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Author: Subject: Why is my mercury doing this?
itsallgoodjames
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[*] posted on 15-3-2021 at 18:35
Why is my mercury doing this?


For no apparent reason, my mercury metal all seems to have formed tittle balls of metal about half a millimeter across that don't want to go back into one bead. Is this normal behavior for mercury? I'm dumbstruck as to what could have caused this.

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Boffis
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[*] posted on 16-3-2021 at 01:22


This is probably caused by a thin layer of oxide, try washing with a little very dilute nitric acid briefly. 1-3% is strong enough and less than 1 minute is usually long enough to fix the problem. If this doesn't fix the problem then you may have contaminated mercury which is harder to deal with.
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itsallgoodjames
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[*] posted on 16-3-2021 at 02:04


Ok, thanks. I don't have any good HNO3 currency. I guess I'll wait until my new acid arrives in the mail, then I'll clean it. As an alternative to that, would a HCl/KNO3 mixture work or does it have to be just straight nitric?



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Now that I think about it, that's probably a good thing. Still annoying though.
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Bezaleel
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[*] posted on 16-3-2021 at 04:45


It might become a strongly oxidising mix using HCl, although in low concentration it's probably not a problem. Maybe HOAc is a better idea?
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unionised
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[*] posted on 16-3-2021 at 04:52


It may just be oily, in which case a wash with acetone or something like that will work.
A rinse with alkali might strip the grease with less dissolution of the mercury.
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itsallgoodjames
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[*] posted on 16-3-2021 at 05:39


Quote: Originally posted by unionised  
It may just be oily, in which case a wash with acetone or something like that will work.
A rinse with alkali might strip the grease with less dissolution of the mercury.


I've run out of acetone just recently. Do you think that isopropanol or ethyl acetate could work instead? Also I think I figured out where the oil is from. I cut open 100 tilt switches to get the mercury, and the tools that I used almost certainly had some oil on them.




Nuclear physics is neat. It's a shame it's so regulated...

Now that I think about it, that's probably a good thing. Still annoying though.
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woelen
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[*] posted on 16-3-2021 at 06:56


Use a solution of KNO3 in dilute H2SO4 for washing the mercury. The sulfate ions and potassium ions are just spectator ions. This solution works best as a substitute for dilute HNO3. I would not use HCl + KNO3. The chloride will increase solubility of the mercury (by complex formation) and may lead to excessive oxidation of the metal.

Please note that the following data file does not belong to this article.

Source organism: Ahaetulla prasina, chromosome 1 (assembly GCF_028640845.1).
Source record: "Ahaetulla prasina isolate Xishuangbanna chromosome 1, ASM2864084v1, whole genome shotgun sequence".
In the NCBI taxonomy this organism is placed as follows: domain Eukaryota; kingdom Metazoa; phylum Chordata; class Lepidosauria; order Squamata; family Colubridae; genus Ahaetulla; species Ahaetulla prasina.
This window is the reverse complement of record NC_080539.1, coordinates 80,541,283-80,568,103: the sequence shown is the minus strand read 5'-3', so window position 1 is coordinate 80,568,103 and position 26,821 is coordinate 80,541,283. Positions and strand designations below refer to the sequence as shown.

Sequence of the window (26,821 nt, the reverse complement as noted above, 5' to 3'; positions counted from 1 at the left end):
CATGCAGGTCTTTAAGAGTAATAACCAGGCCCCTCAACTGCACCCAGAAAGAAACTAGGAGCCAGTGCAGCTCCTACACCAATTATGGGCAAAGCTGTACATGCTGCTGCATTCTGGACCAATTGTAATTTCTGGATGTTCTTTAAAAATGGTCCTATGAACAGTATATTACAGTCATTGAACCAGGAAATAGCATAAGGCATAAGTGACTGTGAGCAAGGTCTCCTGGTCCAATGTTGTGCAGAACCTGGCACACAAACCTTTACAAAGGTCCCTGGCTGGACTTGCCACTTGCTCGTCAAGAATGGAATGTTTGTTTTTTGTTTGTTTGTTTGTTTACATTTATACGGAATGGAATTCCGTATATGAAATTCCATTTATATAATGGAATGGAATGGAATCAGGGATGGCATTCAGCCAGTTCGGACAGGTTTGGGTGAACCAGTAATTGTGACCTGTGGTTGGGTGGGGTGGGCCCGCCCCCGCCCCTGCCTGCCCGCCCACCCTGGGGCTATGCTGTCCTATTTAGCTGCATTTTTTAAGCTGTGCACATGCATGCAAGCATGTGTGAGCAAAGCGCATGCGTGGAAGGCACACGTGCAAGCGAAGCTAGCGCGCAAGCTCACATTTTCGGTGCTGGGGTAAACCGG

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Boffis
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[*] posted on 16-3-2021 at 06:57


Actually any dilute mineral acid should do the trick. Not too strong and no oxidizing agents like H2O2! You only want to remove the oxide film.

Like unionised said it could be oil in which case almost any organic solvent will do, pet ether, MEK, acetone, Perc etc.
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[*] posted on 16-3-2021 at 07:52


Quote: Originally posted by itsallgoodjames  
Do you think that isopropanol or ethyl acetate could work instead?


I would try ethyl acetate first.

The advantage to using an organic solvent is that it will not dissolve so much mercury and thus be less of a mercury disposal problem (I'd probably say that, on a domestic scale, you don't need to worry about the solubility of Hg in EtOAC).
It's also less of a waste of mercury.

And, for similar reasons, if the stuff doesn't work, I'd try alkali before I tried acid and I'd use something like HCl before I added an oxidant.
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Johnny Cappone
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[*] posted on 16-3-2021 at 10:02


During the removal of mercury from the switches, did you allow it to come in contact with other metallic parts of the component? Did you store it during the entire process in glass jars? This behavior is familiar to me when I was dealing with some mercury amalgams.



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itsallgoodjames
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[*] posted on 16-3-2021 at 10:53


Quote: Originally posted by Johnny Cappone  
During the removal of mercury from the switches, did you allow it to come in contact with other metallic parts of the component? Did you store it during the entire process in glass jars? This behavior is familiar to me when I was dealing with some mercury amalgams.


I didn't let it touch the leads if that's what you're asking. The mercury did touch the pliers I used, but I can't imagine that causing any amalgams. I think what happened is some of the oil from the pliers came off onto the mercury.




Nuclear physics is neat. It's a shame it's so regulated...

Now that I think about it, that's probably a good thing. Still annoying though.
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